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UPMC Scleroderma Center (Systemic and Localized Sclerosis)

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What Is Scleroderma?

Scleroderma literally means hardening and thickening (sclero) of the skin (derma).

There are two forms of the disease:

  • Systemic scleroderma (systemic sclerosis) is capable of causing serious, potentially fatal internal organ involvement.
  • Localized scleroderma affects the skin only.

Both systemic and localized scleroderma are disorders that activate the immune system, leading to tissue damage and eventually resulting in excessive deposits of collagen (fibrosis).

Doctors have identified distinct subsets of scleroderma patients, which helps them direct treatment approaches and assess future risks.

Why Choose the UPMC Scleroderma Center?

The UPMC Scleroderma Center has specialized in the diagnosis and treatment of scleroderma for more than 50 years and has evaluated and treated more than 5,000 patients. Our success at managing and treating scleroderma stems from the comprehensive care that is tailored to the needs of each patient.

Our physicians are recognized as leaders in the field, having published more than 500 articles on scleroderma in medical literature.

Scleroderma Symptoms and Diagnosis

The UPMC Scleroderma Center offers a comprehensive approach to diagnosing scleroderma. Our physicians perform an array of tests and check for symptoms related to scleroderma to ensure a correct diagnosis.

Signs and symptoms of systemic scleroderma

Common scleroderma symptoms include:

  • joint pain and stiffness — particularly in the small joints of the hands — with prominent morning “stiffness” lasting over one hour
  • swollen fingers and inability to straighten the fingers (contractures)
  • heartburn or indigestion, as well as bread or meat getting “stuck” in the mid-chest (behind the breastbone) during swallowing
  • abdominal bloating or distention within one hour after eating
  • frequent watery diarrhea accompanied by weight loss
  • shortness of breath on exertion
  • sudden onset of severe high blood pressure with headache or blurry vision

Associated conditions

Although systemic scleroderma can affect many organ systems, 99 percent of patients have at least one of the following:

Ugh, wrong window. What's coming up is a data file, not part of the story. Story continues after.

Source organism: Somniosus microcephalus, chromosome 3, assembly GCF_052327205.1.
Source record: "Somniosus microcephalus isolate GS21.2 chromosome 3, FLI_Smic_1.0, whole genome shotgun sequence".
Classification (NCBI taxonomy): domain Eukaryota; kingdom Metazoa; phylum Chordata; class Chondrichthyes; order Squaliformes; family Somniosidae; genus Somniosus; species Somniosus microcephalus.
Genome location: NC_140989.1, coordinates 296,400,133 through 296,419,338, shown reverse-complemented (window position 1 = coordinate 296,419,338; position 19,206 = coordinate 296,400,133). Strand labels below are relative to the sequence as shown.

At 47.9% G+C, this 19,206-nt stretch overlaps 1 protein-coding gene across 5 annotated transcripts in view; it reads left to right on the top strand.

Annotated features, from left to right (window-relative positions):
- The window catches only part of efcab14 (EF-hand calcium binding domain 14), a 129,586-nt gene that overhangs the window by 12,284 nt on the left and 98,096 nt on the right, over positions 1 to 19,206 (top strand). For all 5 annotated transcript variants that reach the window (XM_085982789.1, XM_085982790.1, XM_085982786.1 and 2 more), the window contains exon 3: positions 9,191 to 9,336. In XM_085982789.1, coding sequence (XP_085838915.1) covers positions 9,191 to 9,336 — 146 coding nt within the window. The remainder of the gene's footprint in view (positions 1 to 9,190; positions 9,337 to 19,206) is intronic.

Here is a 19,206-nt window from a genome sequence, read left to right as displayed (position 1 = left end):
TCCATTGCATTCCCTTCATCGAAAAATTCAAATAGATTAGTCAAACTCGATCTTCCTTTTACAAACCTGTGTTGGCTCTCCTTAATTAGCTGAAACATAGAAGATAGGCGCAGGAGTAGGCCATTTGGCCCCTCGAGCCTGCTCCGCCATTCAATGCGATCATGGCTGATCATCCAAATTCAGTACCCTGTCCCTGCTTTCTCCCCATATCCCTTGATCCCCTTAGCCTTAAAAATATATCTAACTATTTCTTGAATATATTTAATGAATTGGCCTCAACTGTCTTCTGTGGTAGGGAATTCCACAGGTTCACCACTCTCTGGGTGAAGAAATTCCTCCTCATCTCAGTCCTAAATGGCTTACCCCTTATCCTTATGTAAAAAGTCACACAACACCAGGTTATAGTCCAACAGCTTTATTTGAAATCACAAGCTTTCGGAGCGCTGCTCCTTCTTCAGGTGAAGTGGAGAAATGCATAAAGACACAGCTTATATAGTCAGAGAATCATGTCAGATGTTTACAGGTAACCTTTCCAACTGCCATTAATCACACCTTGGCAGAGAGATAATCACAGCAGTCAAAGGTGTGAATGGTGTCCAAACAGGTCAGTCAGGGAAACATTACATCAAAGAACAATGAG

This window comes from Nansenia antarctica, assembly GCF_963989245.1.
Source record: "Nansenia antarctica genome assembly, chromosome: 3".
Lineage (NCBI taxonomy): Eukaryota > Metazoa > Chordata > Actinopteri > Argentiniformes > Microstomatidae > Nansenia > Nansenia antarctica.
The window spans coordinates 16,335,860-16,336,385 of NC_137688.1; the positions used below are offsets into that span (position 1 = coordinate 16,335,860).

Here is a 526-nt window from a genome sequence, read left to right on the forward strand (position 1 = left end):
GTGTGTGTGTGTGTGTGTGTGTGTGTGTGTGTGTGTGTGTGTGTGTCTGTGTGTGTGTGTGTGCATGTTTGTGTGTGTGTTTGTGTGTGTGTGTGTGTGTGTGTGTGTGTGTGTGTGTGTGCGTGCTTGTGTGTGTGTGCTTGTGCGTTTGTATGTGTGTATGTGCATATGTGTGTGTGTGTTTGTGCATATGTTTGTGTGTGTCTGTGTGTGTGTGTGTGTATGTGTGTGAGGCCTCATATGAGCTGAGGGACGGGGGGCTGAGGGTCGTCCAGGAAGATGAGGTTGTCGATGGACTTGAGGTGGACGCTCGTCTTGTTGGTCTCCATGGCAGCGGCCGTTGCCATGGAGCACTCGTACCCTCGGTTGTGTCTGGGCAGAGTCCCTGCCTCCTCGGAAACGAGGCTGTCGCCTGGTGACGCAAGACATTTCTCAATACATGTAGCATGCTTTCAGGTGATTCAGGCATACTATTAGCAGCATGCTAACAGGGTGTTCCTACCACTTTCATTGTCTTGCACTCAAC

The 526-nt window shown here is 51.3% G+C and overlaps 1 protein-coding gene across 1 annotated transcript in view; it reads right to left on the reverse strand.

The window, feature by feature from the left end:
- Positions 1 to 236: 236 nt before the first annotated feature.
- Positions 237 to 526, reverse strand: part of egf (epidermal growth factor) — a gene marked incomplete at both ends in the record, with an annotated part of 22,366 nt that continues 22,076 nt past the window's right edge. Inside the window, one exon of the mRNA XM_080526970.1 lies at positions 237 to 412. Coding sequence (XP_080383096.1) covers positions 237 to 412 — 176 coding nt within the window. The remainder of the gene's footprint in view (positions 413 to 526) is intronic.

• color changes at the tips of the fingers on cold exposure or with emotional stress (Raynaud's phenomenon)
  • skin thickening of the fingers (sclerodactyly)
  • positive antinuclear antibody (ANA) test

A person with none of these findings is highly unlikely to have systemic scleroderma. 

Testing for scleroderma

In addition to a physical exam, the doctor may order the following tests to help determine if a patient has scleroderma:

  • antinuclear antibody (ANA) blood tests — for ANA and a number of scleroderma-associated antibodies
  • esophagram — x-ray to study the function of the esophagus while swallowing barium
  • pulmonary function (breathing) tests
  • high-resolution CT scan of the lungs
  • routine electrocardiogram (EKG) and echocardiogram
  • routine blood tests (CBC) and urinalysis — to check kidney function

Scleroderma Treatments

The UPMC Scleroderma Center offers a comprehensive treatment approach, tailored to the individual needs and disease subtype of each patient.

Medicines
  • Drugs that suppress the immune system — when internal organs are involved, or an increased risk of such involvement (systemic sclerosis).
  • Blood vessel dilators — for Raynaud phenomenon.
  • Anti-inflammatory drugs — for joint pain.
  • Drugs that block stomach acid production — for heartburn.
Exercise
  • We often recommend a vigorous exercise program to prevent loss of joint motion and to strengthen the muscles surrounding affected joints.
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